10 Lesser-Known Shakespeare Plays

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Shakespeare’s cultural position is pretty secure. He doesn’t need to be rescued from obscurity. Yet certain plays tend to dominate bookshelves, stages, and classrooms, leaving many others largely unread and unperformed. It’s an undeniable pleasure to read—and re-read—major works, and King Lear, Hamlet, Othello, and Macbeth are called Shakespeare’s “major tragedies” just to remind us of their major-ness. But there is much to be gained by turning our attention to plays that might not be quite so major. This year marks the 400th anniversary of Shakespeare’s death, and he would probably like us all to set aside Henry V and read something like Titus Andronicus, which was incredibly popular in its day. So here are some suggestions for great “minor Shakespeare.”


Shakespeare wrote this Roman play early in his career, and it was almost universally critically loathed until the last few decades. It’s so absurdly, gruesomely over-the-top that some critics simply couldn’t believe that he had written it. But of course Shakespeare loves gore. There are severed heads aplenty, a woman who is raped and has her hands cut off and her tongue cut out, a cannibalistic revenge banquet, and a man who is buried “breast-deep in earth” (5.3.178) and left to starve. It’s also an incredibly smart, allusive play—Shakespeare positively cannibalizes the classical tradition, breaking it into fragments and claiming it for his own purposes, just as the play’s human bodies are broken apart.


Thanks to Nicholas Hytner’s 2012 production at the National Theatre in London with Simon Russell Beale, more than 10 people on the planet have now heard of Timon of Athens. The production was lauded for its topicality: The play’s treatment of a generous, wasteful, and ultimately ruined Athenian resonated with capitalism’s current excesses, and Timon struck audiences as a familiar figure. Abandoned by his false friends and disgusted by society, he embraces misanthropy in a manner that makes Benedick in Much Ado About Nothing look like Paul Newman. On a side note: Like Titus Andronicus, this play involves another dinner party gone wrong. (The most famous Shakespearean dinner party gone wrong is, of course, in Macbeth: Lady Macbeth is awfully embarrassed by her husband’s horrified reaction to Banquo’s ghost.)


Ralph Fiennes’s 2011 film increased this play’s visibility, but it remains a minor tragedy in comparison to Shakespeare’s other Roman plays that are also based on Plutarch: Antony and Cleopatra and Julius Caesar (which everyone seems to read in high school). But this is also quite a current play, for it examines the failure to integrate a returned soldier into society. Othello is a returned war hero, and Henry V anticipates the heroic return of his soldiers in his famous St. Crispin’s Day speech. But Coriolanus presents a more fraught vision of this figure: As the ultimate warrior, conditioned to violence and unsuited to civic life, he’s unable to make this transition and turns on his people.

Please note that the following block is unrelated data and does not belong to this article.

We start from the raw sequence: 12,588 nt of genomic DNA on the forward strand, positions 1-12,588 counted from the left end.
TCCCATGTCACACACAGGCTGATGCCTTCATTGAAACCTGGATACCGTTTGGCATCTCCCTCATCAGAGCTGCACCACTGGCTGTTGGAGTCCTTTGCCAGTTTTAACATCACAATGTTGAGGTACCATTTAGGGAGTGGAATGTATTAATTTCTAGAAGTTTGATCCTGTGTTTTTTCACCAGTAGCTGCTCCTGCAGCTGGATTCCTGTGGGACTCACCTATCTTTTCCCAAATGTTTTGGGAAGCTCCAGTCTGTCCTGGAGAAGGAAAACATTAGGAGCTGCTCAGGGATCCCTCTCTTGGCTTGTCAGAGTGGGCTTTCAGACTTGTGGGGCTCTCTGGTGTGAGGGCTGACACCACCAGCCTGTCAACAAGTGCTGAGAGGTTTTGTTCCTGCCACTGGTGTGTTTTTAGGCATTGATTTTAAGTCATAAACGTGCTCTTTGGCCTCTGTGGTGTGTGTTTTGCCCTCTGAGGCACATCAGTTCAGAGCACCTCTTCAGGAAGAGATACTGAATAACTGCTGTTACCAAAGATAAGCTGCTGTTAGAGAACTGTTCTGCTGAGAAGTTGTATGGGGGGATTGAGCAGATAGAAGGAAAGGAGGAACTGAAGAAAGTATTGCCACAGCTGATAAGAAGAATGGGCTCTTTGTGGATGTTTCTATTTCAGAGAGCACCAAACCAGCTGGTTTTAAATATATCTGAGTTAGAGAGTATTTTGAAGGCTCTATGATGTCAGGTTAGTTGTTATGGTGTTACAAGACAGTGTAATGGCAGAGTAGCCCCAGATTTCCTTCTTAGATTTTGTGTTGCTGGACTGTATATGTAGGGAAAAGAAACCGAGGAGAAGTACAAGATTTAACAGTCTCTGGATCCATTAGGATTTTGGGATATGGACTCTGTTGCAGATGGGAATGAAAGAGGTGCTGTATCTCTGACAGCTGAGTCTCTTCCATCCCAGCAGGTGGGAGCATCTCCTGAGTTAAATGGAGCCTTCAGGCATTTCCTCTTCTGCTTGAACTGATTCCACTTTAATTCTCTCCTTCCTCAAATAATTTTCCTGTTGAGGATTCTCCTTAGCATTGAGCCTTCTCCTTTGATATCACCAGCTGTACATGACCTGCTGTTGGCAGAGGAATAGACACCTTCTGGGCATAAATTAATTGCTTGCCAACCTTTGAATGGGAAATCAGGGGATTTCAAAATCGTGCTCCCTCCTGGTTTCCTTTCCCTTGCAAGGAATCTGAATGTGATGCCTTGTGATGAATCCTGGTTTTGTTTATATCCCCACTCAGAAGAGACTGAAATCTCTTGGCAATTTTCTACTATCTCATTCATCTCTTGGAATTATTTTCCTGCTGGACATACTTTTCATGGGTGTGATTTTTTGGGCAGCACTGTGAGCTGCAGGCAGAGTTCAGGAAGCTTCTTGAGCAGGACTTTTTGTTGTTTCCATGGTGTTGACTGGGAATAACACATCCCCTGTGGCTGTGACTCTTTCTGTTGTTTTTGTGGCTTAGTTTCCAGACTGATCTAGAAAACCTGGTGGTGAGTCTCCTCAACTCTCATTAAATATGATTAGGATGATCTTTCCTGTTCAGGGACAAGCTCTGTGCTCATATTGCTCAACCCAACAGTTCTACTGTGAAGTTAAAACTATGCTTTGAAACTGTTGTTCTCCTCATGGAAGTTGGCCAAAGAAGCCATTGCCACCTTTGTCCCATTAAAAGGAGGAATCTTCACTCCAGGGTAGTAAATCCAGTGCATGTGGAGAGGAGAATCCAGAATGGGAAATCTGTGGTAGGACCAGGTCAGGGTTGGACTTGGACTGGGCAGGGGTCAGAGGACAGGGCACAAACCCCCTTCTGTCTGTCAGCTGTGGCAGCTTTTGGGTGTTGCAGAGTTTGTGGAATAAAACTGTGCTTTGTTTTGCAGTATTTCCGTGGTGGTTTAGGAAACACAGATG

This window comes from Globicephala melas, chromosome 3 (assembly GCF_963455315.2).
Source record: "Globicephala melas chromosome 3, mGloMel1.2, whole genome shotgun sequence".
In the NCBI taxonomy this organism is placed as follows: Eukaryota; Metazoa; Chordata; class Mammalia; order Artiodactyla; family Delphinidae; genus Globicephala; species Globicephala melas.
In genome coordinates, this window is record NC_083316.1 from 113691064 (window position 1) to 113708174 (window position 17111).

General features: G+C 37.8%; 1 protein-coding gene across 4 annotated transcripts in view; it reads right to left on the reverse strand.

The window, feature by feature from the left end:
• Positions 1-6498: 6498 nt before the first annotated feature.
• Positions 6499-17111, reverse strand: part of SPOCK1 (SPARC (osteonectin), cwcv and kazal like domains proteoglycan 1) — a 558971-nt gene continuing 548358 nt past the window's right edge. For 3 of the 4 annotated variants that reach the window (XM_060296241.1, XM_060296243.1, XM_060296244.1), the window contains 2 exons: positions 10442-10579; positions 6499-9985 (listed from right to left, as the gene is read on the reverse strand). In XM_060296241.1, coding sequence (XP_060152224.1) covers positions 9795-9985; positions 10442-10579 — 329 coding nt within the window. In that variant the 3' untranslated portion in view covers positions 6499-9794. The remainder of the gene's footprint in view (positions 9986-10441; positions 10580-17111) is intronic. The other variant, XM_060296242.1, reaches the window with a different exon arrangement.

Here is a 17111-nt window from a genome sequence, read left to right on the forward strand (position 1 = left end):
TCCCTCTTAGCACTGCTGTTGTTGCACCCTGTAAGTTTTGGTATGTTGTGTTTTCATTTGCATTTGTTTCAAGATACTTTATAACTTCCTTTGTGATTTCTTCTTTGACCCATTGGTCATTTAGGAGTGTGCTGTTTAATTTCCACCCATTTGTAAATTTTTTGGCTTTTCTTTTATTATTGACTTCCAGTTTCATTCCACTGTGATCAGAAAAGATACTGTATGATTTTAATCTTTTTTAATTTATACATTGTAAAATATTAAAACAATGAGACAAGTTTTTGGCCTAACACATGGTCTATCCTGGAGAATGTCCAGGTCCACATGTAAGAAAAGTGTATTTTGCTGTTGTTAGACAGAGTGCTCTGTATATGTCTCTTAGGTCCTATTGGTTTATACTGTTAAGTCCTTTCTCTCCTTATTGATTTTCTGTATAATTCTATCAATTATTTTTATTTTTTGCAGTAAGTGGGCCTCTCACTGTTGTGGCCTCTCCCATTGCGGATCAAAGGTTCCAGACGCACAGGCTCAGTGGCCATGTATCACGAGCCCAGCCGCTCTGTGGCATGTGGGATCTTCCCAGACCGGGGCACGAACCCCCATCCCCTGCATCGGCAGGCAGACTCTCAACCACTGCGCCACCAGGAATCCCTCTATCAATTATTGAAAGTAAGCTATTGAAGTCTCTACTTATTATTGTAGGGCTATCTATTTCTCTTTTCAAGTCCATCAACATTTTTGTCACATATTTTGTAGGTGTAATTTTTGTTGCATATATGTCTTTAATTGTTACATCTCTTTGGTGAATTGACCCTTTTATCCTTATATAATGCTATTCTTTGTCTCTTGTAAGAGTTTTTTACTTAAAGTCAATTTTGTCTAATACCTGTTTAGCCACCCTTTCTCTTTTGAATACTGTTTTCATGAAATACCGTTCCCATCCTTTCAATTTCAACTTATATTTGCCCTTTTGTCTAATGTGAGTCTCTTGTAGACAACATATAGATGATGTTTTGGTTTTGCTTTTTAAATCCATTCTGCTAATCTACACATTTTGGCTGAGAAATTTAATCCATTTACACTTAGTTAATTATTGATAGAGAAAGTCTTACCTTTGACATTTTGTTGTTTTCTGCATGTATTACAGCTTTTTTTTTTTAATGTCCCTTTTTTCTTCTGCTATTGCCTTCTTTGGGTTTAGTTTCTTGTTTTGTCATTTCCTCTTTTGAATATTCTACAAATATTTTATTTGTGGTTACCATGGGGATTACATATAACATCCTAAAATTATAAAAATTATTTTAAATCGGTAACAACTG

4. HENRY VI, PARTS 1, 2, AND 3

I came to love these plays through Edward Hall’s 2001 all-male production Rose Rage, which conflated the plays into a single violent saga set in an abattoir. I still remember the sound of the actors sharpening their knives for the carnage that ensued. The epilogue of Henry V informs the audience that his son “lost France and made his England bleed, / Which oft our stage hath shown,” gesturing forward in historical time and backward in theatrical time: As Shakespeare wrote the Henry VI plays before Henry V, he’s reminding his audience that they may have seen them. These violent plays drop you right into the horrors of civil war, not unlike Richard III, but here there’s no charismatically entertaining monster of a king—just the chaos of a nation struggling with itself.


In Jane Austen’s Mansfield Park (1814), the charmingly loutish Henry Crawford reads Henry VIII out loud. His reading is so dramatic that it utterly floors the novel’s heroine Fanny Price and leads Henry and Edmund Bertram to discuss the importance of reading and “talking” Shakespeare for any good Englishman. In fact, the play was performed by some of England’s most famous actors in the 18th and 19th centuries, which may partly account for its appeal to Austen’s characters. But Henry VIII has always had an interesting history on stage: During one of the play’s first performances in 1613, a cannon was fired into the thatched roof of the Globe Theatre and burned it to the ground. Ammunition aside, it’s also a co-authored play—Shakespeare wrote it with John Fletcher—so it offers a window into the collaborative writing practices of the London stage in the 16th and early 17th centuries. (Working together like this was not at all rare, and Timon of Athens is possibly a collaboration, as well.)